Poetry is a great tool for teaching more than rhymes, rhythm, and poetic devices. It can be a vehicle for exploring a host of different language arts topics. For example, the following poem is replete with contractions.
So, after presenting the poem to your class, conduct a lesson on contractions. This could be a whole group lesson or a small group effort, depending on the ages and needs of your students. It could also be a literacy center activity with individual copies for each student and the directive to highlight the contractions. Then the task could require pupils to write the 2 component words for each contraction on the back of the poem or another sheet of paper.
Quotation marks are also prevalent in this poem. Hence, you could use this poem to study quotation marks, speaker tags, and the various rules that quotation marks invoke in reading and writing. This can be especially effective if you engage your students in choral readings of the poem.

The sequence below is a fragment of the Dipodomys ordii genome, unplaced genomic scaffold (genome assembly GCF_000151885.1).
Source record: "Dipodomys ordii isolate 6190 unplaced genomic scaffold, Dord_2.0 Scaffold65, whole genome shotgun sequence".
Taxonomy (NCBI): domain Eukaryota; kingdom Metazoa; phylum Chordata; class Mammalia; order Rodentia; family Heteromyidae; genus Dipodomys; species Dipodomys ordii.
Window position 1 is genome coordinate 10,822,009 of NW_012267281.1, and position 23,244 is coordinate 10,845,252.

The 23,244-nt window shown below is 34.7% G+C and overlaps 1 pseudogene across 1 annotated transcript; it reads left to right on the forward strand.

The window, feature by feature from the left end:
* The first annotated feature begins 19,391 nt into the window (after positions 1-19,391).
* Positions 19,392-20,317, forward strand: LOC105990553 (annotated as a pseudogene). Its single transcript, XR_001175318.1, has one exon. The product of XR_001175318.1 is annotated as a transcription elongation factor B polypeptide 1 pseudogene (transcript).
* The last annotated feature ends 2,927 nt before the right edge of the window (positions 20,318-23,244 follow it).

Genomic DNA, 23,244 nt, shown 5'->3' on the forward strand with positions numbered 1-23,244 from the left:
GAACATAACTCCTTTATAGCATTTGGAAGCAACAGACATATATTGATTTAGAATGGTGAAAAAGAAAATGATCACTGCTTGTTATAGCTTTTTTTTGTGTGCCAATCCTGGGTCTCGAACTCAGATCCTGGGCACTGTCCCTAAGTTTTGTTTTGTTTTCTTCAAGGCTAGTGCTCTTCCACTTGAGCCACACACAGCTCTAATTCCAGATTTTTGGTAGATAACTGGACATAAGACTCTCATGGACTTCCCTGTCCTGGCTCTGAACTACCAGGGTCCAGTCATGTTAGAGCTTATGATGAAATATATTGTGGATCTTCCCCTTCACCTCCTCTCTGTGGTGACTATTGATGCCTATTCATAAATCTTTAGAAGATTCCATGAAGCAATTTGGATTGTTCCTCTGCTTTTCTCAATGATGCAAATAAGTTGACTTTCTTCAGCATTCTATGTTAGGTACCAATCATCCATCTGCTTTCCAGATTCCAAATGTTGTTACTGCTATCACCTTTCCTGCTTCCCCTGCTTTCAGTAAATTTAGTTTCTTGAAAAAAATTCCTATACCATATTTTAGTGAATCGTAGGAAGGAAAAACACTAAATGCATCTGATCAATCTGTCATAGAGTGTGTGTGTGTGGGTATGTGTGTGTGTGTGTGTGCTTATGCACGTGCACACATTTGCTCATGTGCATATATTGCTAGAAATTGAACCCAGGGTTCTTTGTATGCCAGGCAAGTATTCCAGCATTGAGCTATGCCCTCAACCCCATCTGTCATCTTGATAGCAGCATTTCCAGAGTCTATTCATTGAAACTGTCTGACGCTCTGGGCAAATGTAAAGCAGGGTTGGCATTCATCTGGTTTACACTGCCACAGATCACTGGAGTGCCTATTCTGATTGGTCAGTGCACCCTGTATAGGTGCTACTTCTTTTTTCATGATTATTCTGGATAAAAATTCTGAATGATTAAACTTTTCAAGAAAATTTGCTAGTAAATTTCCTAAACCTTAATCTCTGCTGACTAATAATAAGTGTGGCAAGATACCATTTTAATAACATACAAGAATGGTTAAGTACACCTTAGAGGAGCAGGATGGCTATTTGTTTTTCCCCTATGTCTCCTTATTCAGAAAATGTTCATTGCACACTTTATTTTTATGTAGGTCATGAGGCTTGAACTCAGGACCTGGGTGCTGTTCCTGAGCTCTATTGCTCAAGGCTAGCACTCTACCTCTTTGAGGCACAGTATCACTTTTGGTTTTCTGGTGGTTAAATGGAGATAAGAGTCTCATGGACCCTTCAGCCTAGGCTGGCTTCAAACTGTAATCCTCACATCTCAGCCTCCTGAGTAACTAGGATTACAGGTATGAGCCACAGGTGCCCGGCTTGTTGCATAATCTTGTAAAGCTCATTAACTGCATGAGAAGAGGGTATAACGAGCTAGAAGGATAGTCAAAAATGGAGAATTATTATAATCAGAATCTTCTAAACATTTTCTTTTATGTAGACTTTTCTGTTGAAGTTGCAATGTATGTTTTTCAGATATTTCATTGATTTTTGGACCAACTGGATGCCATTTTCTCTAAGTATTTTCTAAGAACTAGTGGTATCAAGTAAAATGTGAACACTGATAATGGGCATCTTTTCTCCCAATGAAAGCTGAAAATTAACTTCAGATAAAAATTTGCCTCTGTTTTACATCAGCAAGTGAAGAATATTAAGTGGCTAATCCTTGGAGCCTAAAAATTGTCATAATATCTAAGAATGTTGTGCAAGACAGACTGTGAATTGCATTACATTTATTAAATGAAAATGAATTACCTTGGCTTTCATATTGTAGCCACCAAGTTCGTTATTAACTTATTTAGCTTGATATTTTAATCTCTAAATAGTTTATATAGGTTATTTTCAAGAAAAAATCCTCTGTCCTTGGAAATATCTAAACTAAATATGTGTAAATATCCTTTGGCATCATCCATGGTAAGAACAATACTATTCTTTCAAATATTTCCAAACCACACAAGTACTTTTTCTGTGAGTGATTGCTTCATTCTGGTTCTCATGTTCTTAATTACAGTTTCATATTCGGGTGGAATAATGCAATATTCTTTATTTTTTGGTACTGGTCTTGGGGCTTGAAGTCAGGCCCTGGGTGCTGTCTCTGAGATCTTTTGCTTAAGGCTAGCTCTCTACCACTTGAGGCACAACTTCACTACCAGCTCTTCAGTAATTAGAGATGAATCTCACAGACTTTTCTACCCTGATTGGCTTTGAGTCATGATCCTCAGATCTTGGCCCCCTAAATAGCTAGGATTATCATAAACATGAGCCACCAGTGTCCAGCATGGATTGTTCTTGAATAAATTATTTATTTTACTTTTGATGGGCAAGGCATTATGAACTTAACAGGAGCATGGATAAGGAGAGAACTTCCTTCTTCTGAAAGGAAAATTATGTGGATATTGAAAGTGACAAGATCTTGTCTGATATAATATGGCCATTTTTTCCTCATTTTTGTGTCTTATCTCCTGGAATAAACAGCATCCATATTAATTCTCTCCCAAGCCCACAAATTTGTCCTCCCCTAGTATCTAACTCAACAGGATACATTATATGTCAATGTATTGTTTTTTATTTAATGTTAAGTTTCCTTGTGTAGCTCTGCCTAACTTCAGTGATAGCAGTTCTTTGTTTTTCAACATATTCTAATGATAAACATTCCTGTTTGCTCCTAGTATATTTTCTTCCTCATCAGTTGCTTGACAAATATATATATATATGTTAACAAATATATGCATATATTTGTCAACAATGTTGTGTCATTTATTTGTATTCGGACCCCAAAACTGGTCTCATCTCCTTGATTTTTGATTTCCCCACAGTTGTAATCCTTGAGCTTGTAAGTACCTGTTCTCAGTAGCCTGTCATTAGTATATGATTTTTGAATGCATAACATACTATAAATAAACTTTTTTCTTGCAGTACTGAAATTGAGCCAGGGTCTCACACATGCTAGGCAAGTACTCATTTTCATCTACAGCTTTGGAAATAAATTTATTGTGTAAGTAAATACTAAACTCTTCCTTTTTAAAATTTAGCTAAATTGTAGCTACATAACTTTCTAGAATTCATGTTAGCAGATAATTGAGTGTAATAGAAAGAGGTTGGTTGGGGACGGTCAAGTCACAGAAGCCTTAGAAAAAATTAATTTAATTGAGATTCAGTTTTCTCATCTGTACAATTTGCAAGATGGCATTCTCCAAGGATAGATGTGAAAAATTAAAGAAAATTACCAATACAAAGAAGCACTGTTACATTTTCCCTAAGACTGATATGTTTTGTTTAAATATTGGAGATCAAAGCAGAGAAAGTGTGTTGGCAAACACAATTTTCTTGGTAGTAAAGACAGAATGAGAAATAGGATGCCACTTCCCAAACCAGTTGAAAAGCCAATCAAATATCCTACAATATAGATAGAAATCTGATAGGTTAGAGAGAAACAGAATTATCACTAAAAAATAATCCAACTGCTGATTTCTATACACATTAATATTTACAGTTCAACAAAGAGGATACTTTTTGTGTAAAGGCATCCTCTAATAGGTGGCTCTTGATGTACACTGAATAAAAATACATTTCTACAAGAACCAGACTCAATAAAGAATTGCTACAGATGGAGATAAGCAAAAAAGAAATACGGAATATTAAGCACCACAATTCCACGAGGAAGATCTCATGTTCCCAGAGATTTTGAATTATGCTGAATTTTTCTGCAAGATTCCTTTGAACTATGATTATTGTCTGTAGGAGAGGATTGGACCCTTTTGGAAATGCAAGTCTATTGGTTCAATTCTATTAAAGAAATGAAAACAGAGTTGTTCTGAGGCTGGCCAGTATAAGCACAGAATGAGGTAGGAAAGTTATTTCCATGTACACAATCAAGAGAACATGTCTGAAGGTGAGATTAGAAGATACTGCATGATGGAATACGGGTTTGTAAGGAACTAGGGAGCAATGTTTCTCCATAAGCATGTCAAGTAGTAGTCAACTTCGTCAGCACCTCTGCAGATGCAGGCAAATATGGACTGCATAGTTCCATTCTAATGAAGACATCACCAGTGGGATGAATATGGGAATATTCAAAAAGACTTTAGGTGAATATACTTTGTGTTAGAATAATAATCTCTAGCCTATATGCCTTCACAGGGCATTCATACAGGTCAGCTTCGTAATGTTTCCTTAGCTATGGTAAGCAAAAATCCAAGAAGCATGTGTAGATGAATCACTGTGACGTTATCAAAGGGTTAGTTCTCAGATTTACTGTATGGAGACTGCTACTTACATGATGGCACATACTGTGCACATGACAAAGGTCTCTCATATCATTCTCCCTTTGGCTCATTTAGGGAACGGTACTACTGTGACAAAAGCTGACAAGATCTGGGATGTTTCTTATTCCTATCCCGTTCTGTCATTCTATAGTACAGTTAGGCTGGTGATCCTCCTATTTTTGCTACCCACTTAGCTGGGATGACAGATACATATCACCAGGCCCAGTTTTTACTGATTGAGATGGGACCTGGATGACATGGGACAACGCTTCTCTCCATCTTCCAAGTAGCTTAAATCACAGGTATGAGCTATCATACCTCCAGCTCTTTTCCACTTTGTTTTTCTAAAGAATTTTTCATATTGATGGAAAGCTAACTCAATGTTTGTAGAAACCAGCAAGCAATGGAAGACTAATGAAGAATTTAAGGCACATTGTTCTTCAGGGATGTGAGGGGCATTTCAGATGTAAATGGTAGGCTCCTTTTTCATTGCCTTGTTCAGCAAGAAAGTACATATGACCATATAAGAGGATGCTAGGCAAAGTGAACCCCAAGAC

Assign one student to read all of the narration and speaker tags, while the remaining children chime in with the quotations. You will love the focus this generates.
In my experience, children, especially reluctant readers, find poetry less threatening to read than prose. Perhaps it's due to the expansive white space. Maybe it's the rhyme and rhythm (when present) that aids predictability and fluency. Whatever the reason, the light that shines in my Title I students' eyes when I bring out a poem is undeniable. And that is enough to cause me to use poetry everyday.
If you are interested in more ideas for using poetry to teach myriad topics, check out my Poetry Possibilities products. They provide the poetry and possibilities for lessons.